CivilNet: Battling Azerbaijan’s armenophobic policies and Armenia’s domestic human rights challenges

CIVILNET.AM

11 May, 2022 07:05

Kristine Grigoryan, Armenia’s Human Rights Defender, discusses her office’s priorities regarding Armenia’s various internal and external human rights challenges. Ms. Grigoryan also talks about whether the Human Rights Defender’s Office has sufficient resources to conduct its activities, and what she and her team are doing with regard to police brutality.

Armenian PM to leave for Moscow on May 16 to participate in CSTO summit

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 15:17,

YEREVAN, MAY 12, ARMENPRESS. The summit of the Collective Security Treaty Organization (CSTO) will take place in Moscow on May 16, which will be attended by Prime Minister of Armenia Nikol Pashinyan and CSTO Secretary General Stanislav Zas, Russian presidential spokesperson Dmitry Peskov said, Interfax reported.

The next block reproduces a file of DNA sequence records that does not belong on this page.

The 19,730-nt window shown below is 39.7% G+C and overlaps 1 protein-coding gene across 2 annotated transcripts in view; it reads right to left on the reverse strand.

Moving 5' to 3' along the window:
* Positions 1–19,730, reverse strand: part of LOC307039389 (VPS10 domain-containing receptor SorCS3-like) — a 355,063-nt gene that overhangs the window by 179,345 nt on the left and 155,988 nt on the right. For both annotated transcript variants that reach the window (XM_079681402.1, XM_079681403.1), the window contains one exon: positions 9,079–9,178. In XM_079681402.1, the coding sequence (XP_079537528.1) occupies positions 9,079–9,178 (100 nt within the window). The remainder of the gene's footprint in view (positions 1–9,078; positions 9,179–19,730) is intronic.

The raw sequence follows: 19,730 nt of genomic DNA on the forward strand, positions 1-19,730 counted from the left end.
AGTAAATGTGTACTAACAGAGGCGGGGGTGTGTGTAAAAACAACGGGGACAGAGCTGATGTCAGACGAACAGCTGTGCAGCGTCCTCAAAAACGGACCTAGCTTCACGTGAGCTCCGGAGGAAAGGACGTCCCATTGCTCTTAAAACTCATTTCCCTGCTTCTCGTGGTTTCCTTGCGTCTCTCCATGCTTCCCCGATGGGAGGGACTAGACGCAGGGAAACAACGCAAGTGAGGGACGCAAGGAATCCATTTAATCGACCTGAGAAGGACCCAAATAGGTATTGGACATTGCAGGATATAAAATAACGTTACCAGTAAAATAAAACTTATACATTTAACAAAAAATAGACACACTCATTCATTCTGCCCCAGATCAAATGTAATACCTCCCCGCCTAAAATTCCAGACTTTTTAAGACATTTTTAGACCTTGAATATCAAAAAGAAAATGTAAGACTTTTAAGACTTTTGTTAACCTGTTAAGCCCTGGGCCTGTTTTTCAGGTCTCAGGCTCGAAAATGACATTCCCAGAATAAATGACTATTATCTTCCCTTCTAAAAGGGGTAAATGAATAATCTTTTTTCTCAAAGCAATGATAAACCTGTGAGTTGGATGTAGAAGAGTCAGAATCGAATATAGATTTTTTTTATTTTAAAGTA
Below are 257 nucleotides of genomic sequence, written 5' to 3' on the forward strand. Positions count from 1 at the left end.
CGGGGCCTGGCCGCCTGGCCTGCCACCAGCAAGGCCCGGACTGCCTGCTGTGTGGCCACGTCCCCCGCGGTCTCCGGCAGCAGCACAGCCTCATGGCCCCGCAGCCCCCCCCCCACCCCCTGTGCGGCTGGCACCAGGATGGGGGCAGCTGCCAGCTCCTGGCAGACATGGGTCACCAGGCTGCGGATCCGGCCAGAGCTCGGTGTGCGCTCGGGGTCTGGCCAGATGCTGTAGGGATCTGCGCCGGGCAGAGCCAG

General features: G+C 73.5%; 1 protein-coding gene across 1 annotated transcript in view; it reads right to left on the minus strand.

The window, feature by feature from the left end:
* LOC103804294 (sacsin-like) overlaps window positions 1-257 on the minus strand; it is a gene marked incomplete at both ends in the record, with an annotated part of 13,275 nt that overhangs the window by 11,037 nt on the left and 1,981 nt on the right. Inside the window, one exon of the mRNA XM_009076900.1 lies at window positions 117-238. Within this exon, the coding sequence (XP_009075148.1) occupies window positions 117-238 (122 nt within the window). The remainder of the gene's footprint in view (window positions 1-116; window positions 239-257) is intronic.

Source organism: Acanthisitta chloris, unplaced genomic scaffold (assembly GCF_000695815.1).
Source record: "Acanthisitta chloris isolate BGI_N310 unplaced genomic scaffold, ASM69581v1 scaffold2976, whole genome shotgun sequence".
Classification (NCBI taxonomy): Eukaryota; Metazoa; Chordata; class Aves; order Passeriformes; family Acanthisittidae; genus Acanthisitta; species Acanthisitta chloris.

“The summit of the member states of the CSTO will take place in Moscow on the occasion of the 30th anniversary of the CSTO. Both the meeting of the leaders and their private conversation in the format of a luncheon are expected. CSTO Secretary General Stanislav Zas and Prime Minister Nikol Pashinyan of Armenia, the current chair in the CSTO, will brief reporters on the results of the event”, Peskov said.

Central Bank of Armenia: exchange rates and prices of precious metals – 12-05-22

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 17:25,

YEREVAN, 12 MAY, ARMENPRESS. The Central Bank of Armenia informs “Armenpress” that today, 12 May, USD exchange rate down by 6.74 drams to 460.13 drams. EUR exchange rate down by 11.98 drams to 480.24 drams. Russian Ruble exchange rate up by 0.16 drams to 7.02 drams. GBP exchange rate down by 13.98 drams to 561.86 drams.

The Central Bank has set the following prices for precious metals.

Gold price down by 482.37 drams to 27396.86 drams. Silver price down by 5.92 drams to 322.28 drams. Platinum price stood at 16414.1 drams.

Merrimack Valley ANC leads Armenian flag raisings

MVANC-sponsored flag raising in Lowell. Attendees pictured with Lowell Mayor Sokhary Chau, a Cambodian Genocide survivor.

To commemorate the 107th anniversary of the Armenian Genocide, the Merrimack Valley Armenian National Committee (MVANC) held flag raising ceremonies and readings of proclamations in Greater Lowell and Southern New Hampshire.